Posted 19 July 2012 - 02:22 AM
Is it a Red-tailed? It was totally white underneath when it flew away. No stripes or anything.
In La Crosse WI and was bigger than the crows.
Posted 19 July 2012 - 02:23 AM
2013 list: 185
Latest ID's: Vesper Sparrow, Nelson's Sparrow, Blue-headed Vireo, Barred Owl, Scarlet Tanager
Posted 19 July 2012 - 02:26 AM
2013 New Year's Resolutions:
Get my lifelist to 300, GOT IT #300 was Blue-footed Booby!
Finally get Vesper Sparrow and Mountain Quail. Got Mountain Quail 8/5. YAY!!!
Top my previous single year best (2011-253) Did it! Painted Redstart made 253 and Clapper Rail made 254. Currently at 258 as of 12/1.
Now the only thing left to do is find a Vesper Sparrow.
Clapper Rail; Arrowhead Marsh, Oakland, CA, 11/16/13
Painted Redstart; Lewiston Ave., Berkeley, CA, 11/16/13
Blue-footed Booby; Gull Rock, Marin County, CA, 11/3/13
Northern Waterthrush; Modesto Wastewater Treatment Facility, Modesto, CA, 10/27/13
Favorite Recent Birds (non-lifers):
Blue-winged Teal, Sandhill Crane, Great Horned Owl; Vic Fazio Wildlife Area, Yolo County, CA, 12/1/13
TWO Greater Roadrunners; Dinosaur Point Rd., Merced and Santa Clara Counties, 11/25/13
Lewis's Woodpecker; Dinosaur Point Rd., Merced County, CA, 11/25/13
Sage Thrasher; Romero Visitor Center, San Luis Reservoir, Merced County, CA, 11/25/13
White-winged Scoter; O'Niel Forebay, Merced County, CA, 11/25/13
Posted 19 July 2012 - 02:30 AM
Posted 19 July 2012 - 02:47 AM
Motivational Thought Of The Moment: “The most dangerous risk of all– the risk of spending your life not doing what you want on the bet you can buy yourself the freedom to do it later.” — Randy Komisar
Life List: 285 ** ABA 2013: 259 ** Maryland Life: 230 ** Maryland 2013: 211 ** Baltimore Life: 177 ** Baltimore 2013: 168 ** Delaware Life: 140
Latest Lifers: Snowy Owl, American Tree Sparrow, Fox Sparrow, Black Scoter, American Pipit, Northern Gannet, Lesser Black-backed Gull, Purple Sandpiper, Le Conte's Sparrow Nelson's Sparrow, Olive-sided Flycatcher
Posted 19 July 2012 - 07:33 AM
Posted 19 July 2012 - 12:33 PM
Posted 19 July 2012 - 02:49 PM
Young Osprey show white on the wings and at the distance of this shot, the blur could show as a patch. The stance and shape look more like an Osprey to me than a Red-tailed. I'm not sure definite ID on this photo is possible.
This is a Red-tailed Hawk. The pale scapulars and shape are diagnostic.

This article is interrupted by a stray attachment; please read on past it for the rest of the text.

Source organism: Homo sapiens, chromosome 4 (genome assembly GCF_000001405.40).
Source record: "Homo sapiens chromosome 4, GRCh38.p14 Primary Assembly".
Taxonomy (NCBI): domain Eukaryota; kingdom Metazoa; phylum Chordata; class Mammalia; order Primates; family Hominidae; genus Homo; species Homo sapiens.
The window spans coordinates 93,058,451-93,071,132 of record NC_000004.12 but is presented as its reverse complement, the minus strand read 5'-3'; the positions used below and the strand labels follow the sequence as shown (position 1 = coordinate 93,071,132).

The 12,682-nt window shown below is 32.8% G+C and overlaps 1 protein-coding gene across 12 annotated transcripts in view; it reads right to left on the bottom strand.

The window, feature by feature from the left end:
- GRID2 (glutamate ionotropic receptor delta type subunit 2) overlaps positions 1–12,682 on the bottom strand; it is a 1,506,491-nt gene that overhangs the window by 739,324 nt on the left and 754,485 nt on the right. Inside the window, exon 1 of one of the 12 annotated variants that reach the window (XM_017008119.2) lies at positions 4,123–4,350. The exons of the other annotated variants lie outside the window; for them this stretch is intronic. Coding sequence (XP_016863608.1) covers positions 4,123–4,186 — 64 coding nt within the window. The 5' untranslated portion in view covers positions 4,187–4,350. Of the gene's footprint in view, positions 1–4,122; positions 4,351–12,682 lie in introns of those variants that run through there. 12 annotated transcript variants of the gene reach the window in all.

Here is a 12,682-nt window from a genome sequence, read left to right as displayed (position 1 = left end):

EDIT: I would expect to see a RT perched in a more vertical manner, but I have seen Osprey in this position very often. If the position is due to eating prey, then again Osprey would be the bird of choice.
Posted 19 July 2012 - 03:34 PM
Posted 19 July 2012 - 03:58 PM
You must have an awesome screen and maybe that allows you to be so positive. I only have a small lap-top and this very distant shot shows no detail on the face for me. As I mentioned a juvie Osprey shows white and at a great distance, with distortion, could appear as this bird shows. Here is a photo that shows what I mean:
Sorry, but this is still a Red-tailed. The white on the wings of a young Osprey is the result of pale feather edges -- it's spread across the wings and back, and wouldn't concentrate. A Red-tail is perfectly capable of holding this pose for a short time, (which illustrates the potential problem from using posture in photos). An Osprey should be distinctly longer tailed, more evenly colored across the back, and with a distinct eyeline on the face.
Posted 19 July 2012 - 04:04 PM
On a different note, the taxonomic status of kriderii is rather up in the air -- AOU does recognize it, but Brian Wheeler and Bill Clark both claim it's just a color morph of borealis. Given that you can find typical borealis breeding in the same locations as kriderii, I tend to agree with Wheeler and Clark -- the usual definition of subspecies involves a geographic region where you find just that subspecies, frequently with an intergrade zone where they meet another subspecies. That doesn't fit kriderii.
Posted 19 July 2012 - 04:06 PM
Posted 20 July 2012 - 05:39 AM
I never see Ospreys in places like this, they are nearly always associated with bodies of water.
I agree with Red-tailed, this may be a Krider's subspecies (B.j. kriderii).
I wasn't aware there wasn't water nearby. I have seen the Osprey here (Panama) take prey to a high point far enough from the beach that if I took a shot, water would not be visible.
Posted 20 July 2012 - 05:45 AM
I wouldn't say I've got a great monitor -- just a lot of experience looking at hawks. The last 12 autumns, I've spent 4-5 days a week (occasionally more) counting migrating hawks at a couple of locations.
I admit that my last 12 years have been in areas other than North America for the most part. I have come home to Ca a few times and I have breeding RTs on my property so I have had a few opportunities to see them there and other places in CA. I've never noticed a RT with legs quite as long as the bird in the photo. As I said, I would not give a positive ID on this photo, just throwing out what I was seeing, but I haven't spent time in the US on a raptor counts.
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